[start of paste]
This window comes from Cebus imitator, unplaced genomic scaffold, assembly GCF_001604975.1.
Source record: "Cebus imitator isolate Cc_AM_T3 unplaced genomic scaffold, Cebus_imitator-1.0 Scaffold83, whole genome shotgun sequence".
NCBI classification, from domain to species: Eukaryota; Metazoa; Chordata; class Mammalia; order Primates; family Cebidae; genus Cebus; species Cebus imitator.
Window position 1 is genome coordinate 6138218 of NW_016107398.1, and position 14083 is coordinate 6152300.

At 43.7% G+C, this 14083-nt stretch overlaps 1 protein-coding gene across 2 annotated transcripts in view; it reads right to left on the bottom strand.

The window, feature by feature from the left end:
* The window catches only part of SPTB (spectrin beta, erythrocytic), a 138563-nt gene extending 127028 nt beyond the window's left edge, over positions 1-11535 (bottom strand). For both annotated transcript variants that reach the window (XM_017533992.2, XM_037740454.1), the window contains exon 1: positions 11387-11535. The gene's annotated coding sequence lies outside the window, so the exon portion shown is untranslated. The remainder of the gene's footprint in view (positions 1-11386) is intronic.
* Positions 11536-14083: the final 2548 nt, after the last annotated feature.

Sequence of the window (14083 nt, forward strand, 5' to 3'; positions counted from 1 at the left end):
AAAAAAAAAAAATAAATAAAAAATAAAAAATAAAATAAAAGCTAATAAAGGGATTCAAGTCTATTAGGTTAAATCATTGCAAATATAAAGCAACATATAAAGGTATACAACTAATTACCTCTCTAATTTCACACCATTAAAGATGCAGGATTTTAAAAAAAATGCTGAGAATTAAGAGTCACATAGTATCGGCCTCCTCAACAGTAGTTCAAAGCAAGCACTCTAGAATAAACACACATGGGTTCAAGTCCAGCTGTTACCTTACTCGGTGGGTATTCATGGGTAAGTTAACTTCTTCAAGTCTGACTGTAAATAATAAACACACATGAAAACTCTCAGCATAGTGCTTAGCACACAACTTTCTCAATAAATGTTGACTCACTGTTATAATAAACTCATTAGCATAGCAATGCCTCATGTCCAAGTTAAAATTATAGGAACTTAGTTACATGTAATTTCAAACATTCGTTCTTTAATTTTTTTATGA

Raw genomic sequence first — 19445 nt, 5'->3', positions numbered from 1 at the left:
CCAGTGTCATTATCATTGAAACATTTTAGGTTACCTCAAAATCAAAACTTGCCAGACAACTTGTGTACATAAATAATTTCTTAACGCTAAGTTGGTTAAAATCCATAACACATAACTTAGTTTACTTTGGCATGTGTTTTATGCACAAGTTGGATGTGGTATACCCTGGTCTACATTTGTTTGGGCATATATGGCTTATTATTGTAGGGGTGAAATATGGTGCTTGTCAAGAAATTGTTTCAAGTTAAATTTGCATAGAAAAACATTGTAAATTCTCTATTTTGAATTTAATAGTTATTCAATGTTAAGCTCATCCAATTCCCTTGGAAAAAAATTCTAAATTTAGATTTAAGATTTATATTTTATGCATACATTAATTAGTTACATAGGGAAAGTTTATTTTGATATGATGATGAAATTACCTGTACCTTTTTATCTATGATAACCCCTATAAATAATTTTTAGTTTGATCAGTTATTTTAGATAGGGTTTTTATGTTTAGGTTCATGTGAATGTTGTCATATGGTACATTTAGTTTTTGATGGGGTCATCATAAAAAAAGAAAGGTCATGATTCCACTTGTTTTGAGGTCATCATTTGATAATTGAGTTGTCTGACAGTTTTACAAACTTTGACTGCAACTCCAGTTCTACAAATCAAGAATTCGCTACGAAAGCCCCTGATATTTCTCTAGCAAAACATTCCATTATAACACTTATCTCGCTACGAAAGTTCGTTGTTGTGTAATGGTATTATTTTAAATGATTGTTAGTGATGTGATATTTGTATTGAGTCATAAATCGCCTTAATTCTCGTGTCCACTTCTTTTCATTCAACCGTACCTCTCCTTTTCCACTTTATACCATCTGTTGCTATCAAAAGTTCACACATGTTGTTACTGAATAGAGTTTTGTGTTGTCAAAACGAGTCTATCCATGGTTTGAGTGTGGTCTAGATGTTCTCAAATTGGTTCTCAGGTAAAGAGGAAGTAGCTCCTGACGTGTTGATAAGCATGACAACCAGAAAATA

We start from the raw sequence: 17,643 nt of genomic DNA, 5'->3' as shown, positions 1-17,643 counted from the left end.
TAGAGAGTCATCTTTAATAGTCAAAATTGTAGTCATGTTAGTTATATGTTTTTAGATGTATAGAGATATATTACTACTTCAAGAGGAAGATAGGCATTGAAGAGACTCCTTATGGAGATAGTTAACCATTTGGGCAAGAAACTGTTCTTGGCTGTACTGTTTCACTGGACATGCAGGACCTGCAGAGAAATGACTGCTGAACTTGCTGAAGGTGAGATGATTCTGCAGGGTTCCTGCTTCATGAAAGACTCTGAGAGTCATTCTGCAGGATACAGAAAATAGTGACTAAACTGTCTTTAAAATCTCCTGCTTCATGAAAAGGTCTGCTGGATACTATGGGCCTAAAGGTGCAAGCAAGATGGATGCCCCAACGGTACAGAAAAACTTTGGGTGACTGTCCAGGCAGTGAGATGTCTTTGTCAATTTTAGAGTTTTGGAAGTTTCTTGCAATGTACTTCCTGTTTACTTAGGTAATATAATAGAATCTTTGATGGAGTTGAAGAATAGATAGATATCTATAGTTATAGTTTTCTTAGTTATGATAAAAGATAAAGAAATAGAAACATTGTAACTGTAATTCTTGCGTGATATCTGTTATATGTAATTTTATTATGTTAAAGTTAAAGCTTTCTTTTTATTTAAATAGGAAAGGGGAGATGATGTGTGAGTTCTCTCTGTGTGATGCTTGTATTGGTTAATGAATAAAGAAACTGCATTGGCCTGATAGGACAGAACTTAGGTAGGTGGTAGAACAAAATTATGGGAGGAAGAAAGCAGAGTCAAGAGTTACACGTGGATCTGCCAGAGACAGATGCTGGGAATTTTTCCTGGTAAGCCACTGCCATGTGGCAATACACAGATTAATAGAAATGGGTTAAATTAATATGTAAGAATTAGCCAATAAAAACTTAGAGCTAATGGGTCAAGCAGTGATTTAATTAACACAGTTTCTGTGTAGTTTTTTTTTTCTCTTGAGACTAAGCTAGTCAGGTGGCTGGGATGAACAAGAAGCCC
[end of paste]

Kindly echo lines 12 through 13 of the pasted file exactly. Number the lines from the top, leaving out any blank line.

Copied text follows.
CCAGTGTCATTATCATTGAAACATTTTAGGTTACCTCAAAATCAAAACTTGCCAGACAACTTGTGTACATAAATAATTTCTTAACGCTAAGTTGGTTAAAATCCATAACACATAACTTAGTTTACTTTGGCATGTGTTTTATGCACAAGTTGGATGTGGTATACCCTGGTCTACATTTGTTTGGGCATATATGGCTTATTATTGTAGGGGTGAAATATGGTGCTTGTCAAGAAATTGTTTCAAGTTAAATTTGCATAGAAAAACATTGTAAATTCTCTATTTTGAATTTAATAGTTATTCAATGTTAAGCTCATCCAATTCCCTTGGAAAAAAATTCTAAATTTAGATTTAAGATTTATATTTTATGCATACATTAATTAGTTACATAGGGAAAGTTTATTTTGATATGATGATGAAATTACCTGTACCTTTTTATCTATGATAACCCCTATAAATAATTTTTAGTTTGATCAGTTATTTTAGATAGGGTTTTTATGTTTAGGTTCATGTGAATGTTGTCATATGGTACATTTAGTTTTTGATGGGGTCATCATAAAAAAAGAAAGGTCATGATTCCACTTGTTTTGAGGTCATCATTTGATAATTGAGTTGTCTGACAGTTTTACAAACTTTGACTGCAACTCCAGTTCTACAAATCAAGAATTCGCTACGAAAGCCCCTGATATTTCTCTAGCAAAACATTCCATTATAACACTTATCTCGCTACGAAAGTTCGTTGTTGTGTAATGGTATTATTTTAAATGATTGTTAGTGATGTGATATTTGTATTGAGTCATAAATCGCCTTAATTCTCGTGTCCACTTCTTTTCATTCAACCGTACCTCTCCTTTTCCACTTTATACCATCTGTTGCTATCAAAAGTTCACACATGTTGTTACTGAATAGAGTTTTGTGTTGTCAAAACGAGTCTATCCATGGTTTGAGTGTGGTCTAGATGTTCTCAAATTGGTTCTCAGGTAAAGAGGAAGTAGCTCCTGACGTGTTGATAAGCATGACAACCAGAAAATA

We start from the raw sequence: 17,643 nt of genomic DNA, 5'->3' as shown, positions 1-17,643 counted from the left end.